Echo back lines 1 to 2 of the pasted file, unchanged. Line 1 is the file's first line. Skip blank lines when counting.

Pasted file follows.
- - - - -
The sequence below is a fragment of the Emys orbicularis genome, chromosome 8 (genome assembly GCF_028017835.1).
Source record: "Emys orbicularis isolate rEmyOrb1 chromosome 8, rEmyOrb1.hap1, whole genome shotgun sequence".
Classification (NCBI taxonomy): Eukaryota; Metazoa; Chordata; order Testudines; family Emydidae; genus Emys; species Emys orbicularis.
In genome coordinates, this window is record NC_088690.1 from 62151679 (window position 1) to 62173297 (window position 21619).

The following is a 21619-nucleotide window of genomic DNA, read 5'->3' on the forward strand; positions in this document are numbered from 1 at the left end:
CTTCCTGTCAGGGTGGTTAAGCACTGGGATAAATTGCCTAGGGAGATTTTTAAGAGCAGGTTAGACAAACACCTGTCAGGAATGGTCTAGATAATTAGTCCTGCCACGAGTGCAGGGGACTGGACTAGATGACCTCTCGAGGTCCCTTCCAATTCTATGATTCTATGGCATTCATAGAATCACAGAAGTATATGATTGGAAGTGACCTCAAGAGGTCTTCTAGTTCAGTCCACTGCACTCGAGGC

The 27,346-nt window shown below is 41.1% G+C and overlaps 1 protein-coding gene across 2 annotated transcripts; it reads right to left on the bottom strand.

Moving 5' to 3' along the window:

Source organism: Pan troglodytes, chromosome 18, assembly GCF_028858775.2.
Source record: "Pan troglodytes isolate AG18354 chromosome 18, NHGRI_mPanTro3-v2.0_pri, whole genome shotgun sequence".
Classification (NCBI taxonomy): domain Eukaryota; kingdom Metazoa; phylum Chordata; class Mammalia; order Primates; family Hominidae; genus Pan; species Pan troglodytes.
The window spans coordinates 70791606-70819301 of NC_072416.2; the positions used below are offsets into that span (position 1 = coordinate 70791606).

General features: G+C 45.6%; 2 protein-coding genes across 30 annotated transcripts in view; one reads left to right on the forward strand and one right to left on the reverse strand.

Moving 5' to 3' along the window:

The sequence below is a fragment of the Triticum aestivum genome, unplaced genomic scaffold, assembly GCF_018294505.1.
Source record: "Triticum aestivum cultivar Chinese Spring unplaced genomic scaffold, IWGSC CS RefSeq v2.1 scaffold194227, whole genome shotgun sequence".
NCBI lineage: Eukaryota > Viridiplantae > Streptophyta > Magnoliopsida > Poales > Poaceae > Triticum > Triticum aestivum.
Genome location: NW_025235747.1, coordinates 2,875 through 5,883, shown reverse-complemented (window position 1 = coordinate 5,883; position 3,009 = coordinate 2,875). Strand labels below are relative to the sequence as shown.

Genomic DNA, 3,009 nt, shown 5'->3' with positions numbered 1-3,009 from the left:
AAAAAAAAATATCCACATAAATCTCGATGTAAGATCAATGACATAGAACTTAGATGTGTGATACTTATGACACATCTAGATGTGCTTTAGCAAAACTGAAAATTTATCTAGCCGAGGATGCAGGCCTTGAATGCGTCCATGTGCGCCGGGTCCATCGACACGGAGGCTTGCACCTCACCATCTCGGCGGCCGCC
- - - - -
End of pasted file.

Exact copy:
The sequence below is a fragment of the Emys orbicularis genome, chromosome 8 (genome assembly GCF_028017835.1).
Source record: "Emys orbicularis isolate rEmyOrb1 chromosome 8, rEmyOrb1.hap1, whole genome shotgun sequence".